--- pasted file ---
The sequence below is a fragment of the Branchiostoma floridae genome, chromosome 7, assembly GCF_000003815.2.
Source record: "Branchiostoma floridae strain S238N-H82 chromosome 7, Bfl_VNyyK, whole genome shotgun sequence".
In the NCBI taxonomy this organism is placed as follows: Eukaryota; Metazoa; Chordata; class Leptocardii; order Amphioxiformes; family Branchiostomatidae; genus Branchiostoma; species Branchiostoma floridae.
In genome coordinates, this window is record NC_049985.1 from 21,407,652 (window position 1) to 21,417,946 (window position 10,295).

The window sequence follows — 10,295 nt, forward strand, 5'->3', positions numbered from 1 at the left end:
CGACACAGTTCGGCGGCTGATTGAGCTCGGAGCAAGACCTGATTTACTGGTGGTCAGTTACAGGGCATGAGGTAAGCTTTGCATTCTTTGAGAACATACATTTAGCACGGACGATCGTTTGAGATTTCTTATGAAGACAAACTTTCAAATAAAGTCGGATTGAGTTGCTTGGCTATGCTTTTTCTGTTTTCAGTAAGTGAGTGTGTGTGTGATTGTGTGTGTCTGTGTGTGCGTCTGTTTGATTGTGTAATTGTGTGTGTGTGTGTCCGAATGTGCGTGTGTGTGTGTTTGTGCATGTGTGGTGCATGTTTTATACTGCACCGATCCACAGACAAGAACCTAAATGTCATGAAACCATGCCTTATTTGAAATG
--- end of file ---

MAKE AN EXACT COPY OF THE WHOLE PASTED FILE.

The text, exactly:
The sequence below is a fragment of the Branchiostoma floridae genome, chromosome 7, assembly GCF_000003815.2.
Source record: "Branchiostoma floridae strain S238N-H82 chromosome 7, Bfl_VNyyK, whole genome shotgun sequence".
In the NCBI taxonomy this organism is placed as follows: Eukaryota; Metazoa; Chordata; class Leptocardii; order Amphioxiformes; family Branchiostomatidae; genus Branchiostoma; species Branchiostoma floridae.
In genome coordinates, this window is record NC_049985.1 from 21,407,652 (window position 1) to 21,417,946 (window position 10,295).

The window sequence follows — 10,295 nt, forward strand, 5'->3', positions numbered from 1 at the left end:
CGACACAGTTCGGCGGCTGATTGAGCTCGGAGCAAGACCTGATTTACTGGTGGTCAGTTACAGGGCATGAGGTAAGCTTTGCATTCTTTGAGAACATACATTTAGCACGGACGATCGTTTGAGATTTCTTATGAAGACAAACTTTCAAATAAAGTCGGATTGAGTTGCTTGGCTATGCTTTTTCTGTTTTCAGTAAGTGAGTGTGTGTGTGATTGTGTGTGTCTGTGTGTGCGTCTGTTTGATTGTGTAATTGTGTGTGTGTGTGTCCGAATGTGCGTGTGTGTGTGTTTGTGCATGTGTGGTGCATGTTTTATACTGCACCGATCCACAGACAAGAACCTAAATGTCATGAAACCATGCCTTATTTGAAATG